Award-winning filmmakers deliver fantasy series featuring top Māori performers

By Jessica Tyson

A new dramatic fantasy series airs this week on Whakaata Māori, made up of three tribal stories of the ancient Ngāi Tara people delivered all in te reo Māori.

The series Untold Tales of Tūteremoana was produced by three wāhine: award-winning filmmaker Hiona Henare and producers Ricky-lee Russell and Sharlene George.

Henare, from Mūaūpoko and Ngāi Tara, directed and wrote the series to help teach people about her iwi. Growing up, when she told people about her whakapapa, a lot of people didn’t know about Ngāi Tara.

The series is broken up into three parts; Toiroa, Oriori and Whiro.

“They're Ngāi Tara oral stories. So that’s what binds the three together but we jump into different timelines and that’s what makes them different.”

Toiroa is about when a father's comfortable life is threatened when his daughter discovers footprints in their remote homelands in the mystical Tararua mountain ranges.

Oriori follows a character named Tamatea, who is chosen to find a revered tohunga living in seclusion in the hills, and a supernatural force beckons his little brother Tiaki to follow him.  

The final story, Whiro, is about a young character named Whiro who is blamed for putting a curse on the village when strange things begin to happen in the sand dunes after her grandmother's burial.

Behind the scenes with actor Lawrence Makoare. Source: Screenshot from video by Keelan Walker.

'The best of the best' Māori actors

The series features some of the country’s top Māori actors and actresses including Lawrence Makoare, Mabel Wharekawa-Burt, Tania Heke, Mere Boynton and Whirimako Black.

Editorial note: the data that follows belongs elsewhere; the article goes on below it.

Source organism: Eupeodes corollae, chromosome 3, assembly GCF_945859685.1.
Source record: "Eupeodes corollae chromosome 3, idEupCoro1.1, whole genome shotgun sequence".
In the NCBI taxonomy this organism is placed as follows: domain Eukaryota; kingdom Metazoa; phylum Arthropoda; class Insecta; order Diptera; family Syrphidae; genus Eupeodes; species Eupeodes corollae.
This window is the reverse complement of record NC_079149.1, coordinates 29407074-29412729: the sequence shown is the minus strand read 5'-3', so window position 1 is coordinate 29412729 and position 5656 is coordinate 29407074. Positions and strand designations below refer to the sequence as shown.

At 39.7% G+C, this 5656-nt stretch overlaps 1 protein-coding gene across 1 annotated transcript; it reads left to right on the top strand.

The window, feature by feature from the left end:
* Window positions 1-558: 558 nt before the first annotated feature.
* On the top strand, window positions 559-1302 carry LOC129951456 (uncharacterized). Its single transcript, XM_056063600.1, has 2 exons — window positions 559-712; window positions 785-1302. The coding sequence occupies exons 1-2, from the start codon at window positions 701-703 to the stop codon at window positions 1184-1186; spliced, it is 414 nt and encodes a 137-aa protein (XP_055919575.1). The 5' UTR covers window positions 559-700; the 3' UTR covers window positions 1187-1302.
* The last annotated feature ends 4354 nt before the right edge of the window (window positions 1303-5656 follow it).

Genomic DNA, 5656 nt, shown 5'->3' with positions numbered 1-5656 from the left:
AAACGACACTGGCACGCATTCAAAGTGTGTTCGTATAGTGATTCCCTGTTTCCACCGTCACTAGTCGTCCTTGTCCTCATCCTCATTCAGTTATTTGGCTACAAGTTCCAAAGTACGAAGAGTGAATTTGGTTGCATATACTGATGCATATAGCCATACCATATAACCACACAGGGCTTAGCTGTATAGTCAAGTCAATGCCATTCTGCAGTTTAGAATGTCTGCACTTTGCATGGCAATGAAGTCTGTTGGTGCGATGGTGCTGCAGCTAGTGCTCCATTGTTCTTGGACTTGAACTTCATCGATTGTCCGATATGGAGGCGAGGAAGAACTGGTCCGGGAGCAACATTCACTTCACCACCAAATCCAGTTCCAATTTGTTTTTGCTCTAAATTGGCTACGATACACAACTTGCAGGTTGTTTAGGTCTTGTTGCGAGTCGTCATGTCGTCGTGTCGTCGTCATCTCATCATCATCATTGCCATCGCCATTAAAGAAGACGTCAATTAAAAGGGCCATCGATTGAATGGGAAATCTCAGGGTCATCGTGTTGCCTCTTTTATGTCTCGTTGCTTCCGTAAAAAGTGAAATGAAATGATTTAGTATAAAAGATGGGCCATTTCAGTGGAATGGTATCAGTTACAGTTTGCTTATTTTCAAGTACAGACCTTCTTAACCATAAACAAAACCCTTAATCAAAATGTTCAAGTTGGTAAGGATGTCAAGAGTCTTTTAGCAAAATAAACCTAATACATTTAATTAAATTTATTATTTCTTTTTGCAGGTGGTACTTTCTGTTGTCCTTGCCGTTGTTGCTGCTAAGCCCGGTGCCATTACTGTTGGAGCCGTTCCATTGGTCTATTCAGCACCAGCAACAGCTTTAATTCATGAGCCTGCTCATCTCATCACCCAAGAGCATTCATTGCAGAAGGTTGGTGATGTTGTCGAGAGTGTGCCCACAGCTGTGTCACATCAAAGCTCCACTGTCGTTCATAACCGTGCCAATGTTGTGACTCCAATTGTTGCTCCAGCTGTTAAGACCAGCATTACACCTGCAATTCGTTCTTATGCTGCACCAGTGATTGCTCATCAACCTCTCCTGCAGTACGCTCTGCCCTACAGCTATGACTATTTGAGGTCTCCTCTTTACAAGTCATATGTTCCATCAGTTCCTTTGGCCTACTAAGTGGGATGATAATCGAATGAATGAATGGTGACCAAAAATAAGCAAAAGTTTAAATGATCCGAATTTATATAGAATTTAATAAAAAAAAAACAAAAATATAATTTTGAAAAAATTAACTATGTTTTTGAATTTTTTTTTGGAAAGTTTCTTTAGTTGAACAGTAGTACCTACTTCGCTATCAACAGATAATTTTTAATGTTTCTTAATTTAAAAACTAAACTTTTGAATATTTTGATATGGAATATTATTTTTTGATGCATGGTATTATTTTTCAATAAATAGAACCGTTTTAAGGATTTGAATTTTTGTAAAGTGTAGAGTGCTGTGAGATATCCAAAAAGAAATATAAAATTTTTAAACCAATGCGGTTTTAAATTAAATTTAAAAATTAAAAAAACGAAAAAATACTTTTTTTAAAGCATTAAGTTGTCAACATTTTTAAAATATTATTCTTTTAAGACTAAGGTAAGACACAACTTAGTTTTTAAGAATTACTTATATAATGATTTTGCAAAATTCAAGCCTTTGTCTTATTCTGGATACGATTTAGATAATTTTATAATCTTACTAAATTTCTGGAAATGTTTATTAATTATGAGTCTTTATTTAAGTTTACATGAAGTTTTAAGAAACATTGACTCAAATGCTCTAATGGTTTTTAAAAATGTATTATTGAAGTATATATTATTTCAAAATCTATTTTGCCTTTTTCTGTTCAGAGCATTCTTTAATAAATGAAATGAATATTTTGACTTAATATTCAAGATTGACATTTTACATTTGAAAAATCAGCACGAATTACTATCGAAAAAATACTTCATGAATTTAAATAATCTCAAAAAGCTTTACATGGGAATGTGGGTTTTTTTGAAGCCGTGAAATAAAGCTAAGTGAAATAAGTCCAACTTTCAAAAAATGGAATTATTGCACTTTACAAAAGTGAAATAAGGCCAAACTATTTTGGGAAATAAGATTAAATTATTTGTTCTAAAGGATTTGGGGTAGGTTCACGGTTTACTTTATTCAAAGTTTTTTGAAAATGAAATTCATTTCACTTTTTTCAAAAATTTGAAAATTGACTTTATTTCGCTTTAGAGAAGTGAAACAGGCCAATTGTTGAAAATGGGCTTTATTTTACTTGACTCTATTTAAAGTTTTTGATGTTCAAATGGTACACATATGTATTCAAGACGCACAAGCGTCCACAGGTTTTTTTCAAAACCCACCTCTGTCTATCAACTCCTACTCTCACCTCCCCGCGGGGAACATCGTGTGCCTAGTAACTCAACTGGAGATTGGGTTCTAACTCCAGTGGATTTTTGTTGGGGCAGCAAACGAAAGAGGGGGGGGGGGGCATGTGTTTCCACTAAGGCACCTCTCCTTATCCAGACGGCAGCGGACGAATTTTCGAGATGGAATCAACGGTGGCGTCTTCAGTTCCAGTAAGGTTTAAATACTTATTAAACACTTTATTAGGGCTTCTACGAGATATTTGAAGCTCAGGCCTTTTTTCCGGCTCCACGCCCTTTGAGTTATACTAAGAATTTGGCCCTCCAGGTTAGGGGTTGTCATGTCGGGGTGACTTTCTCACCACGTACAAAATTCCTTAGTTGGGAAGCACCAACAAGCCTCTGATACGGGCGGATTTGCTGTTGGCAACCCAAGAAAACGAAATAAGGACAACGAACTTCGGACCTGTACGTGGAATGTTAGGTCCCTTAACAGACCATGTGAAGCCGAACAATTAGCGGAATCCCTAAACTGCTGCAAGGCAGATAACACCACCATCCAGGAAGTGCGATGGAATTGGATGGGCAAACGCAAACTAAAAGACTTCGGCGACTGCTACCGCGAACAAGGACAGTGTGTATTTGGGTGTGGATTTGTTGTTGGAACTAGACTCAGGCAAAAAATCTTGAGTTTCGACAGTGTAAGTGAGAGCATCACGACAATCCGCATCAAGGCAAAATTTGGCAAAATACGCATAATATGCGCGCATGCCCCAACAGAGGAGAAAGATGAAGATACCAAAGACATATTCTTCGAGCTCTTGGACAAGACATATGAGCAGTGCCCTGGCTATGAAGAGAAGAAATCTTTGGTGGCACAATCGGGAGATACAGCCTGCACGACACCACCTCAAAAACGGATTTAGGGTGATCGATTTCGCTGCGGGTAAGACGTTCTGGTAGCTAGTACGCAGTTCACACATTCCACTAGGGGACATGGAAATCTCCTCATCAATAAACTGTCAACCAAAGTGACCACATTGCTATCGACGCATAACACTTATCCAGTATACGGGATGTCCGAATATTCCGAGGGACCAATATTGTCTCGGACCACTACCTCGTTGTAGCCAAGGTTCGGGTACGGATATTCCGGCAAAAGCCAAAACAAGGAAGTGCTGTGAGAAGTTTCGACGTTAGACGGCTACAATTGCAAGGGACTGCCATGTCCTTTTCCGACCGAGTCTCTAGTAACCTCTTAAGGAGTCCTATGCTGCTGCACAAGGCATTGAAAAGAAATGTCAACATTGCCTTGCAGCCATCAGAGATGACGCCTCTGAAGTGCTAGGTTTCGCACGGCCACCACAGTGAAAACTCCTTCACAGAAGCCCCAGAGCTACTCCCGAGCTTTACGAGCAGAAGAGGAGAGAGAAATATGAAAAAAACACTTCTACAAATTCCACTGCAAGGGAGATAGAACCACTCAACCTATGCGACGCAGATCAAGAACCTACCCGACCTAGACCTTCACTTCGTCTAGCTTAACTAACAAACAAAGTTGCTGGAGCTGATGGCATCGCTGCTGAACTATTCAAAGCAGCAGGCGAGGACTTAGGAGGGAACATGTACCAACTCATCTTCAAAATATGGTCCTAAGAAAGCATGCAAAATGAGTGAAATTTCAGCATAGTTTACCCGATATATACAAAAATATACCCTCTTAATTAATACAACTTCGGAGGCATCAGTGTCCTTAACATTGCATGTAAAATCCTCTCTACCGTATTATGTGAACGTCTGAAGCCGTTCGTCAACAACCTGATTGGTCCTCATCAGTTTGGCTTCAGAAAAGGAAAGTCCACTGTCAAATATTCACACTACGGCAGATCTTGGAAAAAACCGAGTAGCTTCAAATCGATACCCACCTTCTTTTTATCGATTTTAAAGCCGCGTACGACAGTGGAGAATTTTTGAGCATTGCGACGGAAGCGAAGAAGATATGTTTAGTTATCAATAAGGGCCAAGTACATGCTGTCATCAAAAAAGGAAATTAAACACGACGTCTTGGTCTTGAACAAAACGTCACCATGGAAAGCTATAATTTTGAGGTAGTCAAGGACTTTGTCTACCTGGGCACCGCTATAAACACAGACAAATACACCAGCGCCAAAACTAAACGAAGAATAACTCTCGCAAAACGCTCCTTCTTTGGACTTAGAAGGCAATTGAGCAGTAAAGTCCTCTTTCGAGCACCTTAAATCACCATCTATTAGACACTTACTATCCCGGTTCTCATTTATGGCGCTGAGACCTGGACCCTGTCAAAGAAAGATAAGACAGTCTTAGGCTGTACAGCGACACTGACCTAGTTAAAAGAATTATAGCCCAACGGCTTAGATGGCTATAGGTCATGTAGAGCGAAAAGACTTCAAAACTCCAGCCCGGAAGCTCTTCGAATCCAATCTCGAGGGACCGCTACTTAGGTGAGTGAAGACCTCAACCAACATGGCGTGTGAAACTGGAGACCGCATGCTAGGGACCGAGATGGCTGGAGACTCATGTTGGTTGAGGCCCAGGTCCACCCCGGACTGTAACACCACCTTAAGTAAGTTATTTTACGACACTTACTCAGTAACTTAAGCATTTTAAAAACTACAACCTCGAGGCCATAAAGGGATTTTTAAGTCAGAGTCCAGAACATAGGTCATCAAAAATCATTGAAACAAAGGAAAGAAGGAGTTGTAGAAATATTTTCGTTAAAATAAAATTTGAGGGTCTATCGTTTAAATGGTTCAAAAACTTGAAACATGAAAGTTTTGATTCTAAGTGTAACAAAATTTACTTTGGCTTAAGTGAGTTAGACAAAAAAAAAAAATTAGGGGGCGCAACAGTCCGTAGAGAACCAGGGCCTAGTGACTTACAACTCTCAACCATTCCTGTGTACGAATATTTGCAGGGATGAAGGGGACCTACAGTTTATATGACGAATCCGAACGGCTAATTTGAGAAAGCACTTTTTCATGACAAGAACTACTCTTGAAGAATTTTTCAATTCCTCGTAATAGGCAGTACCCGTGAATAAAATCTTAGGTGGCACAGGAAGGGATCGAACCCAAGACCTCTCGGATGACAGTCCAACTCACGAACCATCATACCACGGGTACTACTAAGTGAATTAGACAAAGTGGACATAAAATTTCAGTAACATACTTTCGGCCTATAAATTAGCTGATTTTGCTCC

When I wrote the script for Toiroa I knew in my head that I wanted Lawrence Makoare and, of course, he went into retirement. He was just overacting. So I reached out to him anyway and I sent him the script. In half an hour he got back to me with a thumbs up,” she says.

“It’s just jammed with all of these beautiful Māori performers. We’re talking about the best of the best. It’s just been a real experience working with these professionals.”

Filming behind the scenes. Source: Screenshot from video by Keelan Walker.

All three episodes were filmed in Aotearoa but with Toiroa they couldn't get up to the Tararua Ranges, so went to the Nelson Lakes in the South Island to shoot there instead.

“We had everything we needed. We had the snow. We had the mountain range. We had the terrain. We had the lakes," says Henare.

Māori take over the fantasy-drama space with new series.

Oriori was shot in Whakaoriori, Masterton and Whiro was shot in Horowhenua at Foxton Beach.

Henare was also grateful to work with veteran cinematographer Fred Renata.

“He is an outstanding cinematographer but he also gets it... in terms of the story, of being Māori and all of the different layers our Māori stories have because we're not just in this realm. We’re in a few different realms so his ability to bring everything into that frame for that moment for that whole film.”

The first of the episodes Toiroa aired on Whakaata Māori on Monday, December 5. Oriori will air on Monday, December 12 and Whiro will air on Monday, December 19. All will be available on demand.